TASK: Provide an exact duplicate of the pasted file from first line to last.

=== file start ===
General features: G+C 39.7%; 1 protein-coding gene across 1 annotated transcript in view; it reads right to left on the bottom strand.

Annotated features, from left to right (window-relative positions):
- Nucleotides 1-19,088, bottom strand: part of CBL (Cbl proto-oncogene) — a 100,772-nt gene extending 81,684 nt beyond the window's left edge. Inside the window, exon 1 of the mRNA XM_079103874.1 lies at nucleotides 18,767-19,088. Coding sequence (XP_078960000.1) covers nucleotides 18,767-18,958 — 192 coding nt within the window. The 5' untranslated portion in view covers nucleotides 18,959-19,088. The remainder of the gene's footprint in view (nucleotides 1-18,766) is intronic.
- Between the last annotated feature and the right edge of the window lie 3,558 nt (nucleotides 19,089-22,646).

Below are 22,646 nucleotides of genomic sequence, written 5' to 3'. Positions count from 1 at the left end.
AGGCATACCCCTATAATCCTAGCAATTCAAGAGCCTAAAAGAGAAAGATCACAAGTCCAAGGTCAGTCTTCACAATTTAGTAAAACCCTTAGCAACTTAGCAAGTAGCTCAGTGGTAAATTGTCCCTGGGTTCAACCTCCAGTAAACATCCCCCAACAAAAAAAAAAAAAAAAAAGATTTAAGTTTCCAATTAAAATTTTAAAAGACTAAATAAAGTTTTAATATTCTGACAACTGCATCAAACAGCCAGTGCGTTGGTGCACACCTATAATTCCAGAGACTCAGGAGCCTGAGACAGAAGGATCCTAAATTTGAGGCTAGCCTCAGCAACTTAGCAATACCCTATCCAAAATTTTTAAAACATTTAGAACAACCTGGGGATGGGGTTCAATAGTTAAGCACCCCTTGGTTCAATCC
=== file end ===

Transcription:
General features: G+C 39.7%; 1 protein-coding gene across 1 annotated transcript in view; it reads right to left on the bottom strand.

Annotated features, from left to right (window-relative positions):
- Nucleotides 1-19,088, bottom strand: part of CBL (Cbl proto-oncogene) — a 100,772-nt gene extending 81,684 nt beyond the window's left edge. Inside the window, exon 1 of the mRNA XM_079103874.1 lies at nucleotides 18,767-19,088. Coding sequence (XP_078960000.1) covers nucleotides 18,767-18,958 — 192 coding nt within the window. The 5' untranslated portion in view covers nucleotides 18,959-19,088. The remainder of the gene's footprint in view (nucleotides 1-18,766) is intronic.
- Between the last annotated feature and the right edge of the window lie 3,558 nt (nucleotides 19,089-22,646).

Below are 22,646 nucleotides of genomic sequence, written 5' to 3'. Positions count from 1 at the left end.
AGGCATACCCCTATAATCCTAGCAATTCAAGAGCCTAAAAGAGAAAGATCACAAGTCCAAGGTCAGTCTTCACAATTTAGTAAAACCCTTAGCAACTTAGCAAGTAGCTCAGTGGTAAATTGTCCCTGGGTTCAACCTCCAGTAAACATCCCCCAACAAAAAAAAAAAAAAAAAAGATTTAAGTTTCCAATTAAAATTTTAAAAGACTAAATAAAGTTTTAATATTCTGACAACTGCATCAAACAGCCAGTGCGTTGGTGCACACCTATAATTCCAGAGACTCAGGAGCCTGAGACAGAAGGATCCTAAATTTGAGGCTAGCCTCAGCAACTTAGCAATACCCTATCCAAAATTTTTAAAACATTTAGAACAACCTGGGGATGGGGTTCAATAGTTAAGCACCCCTTGGTTCAATCC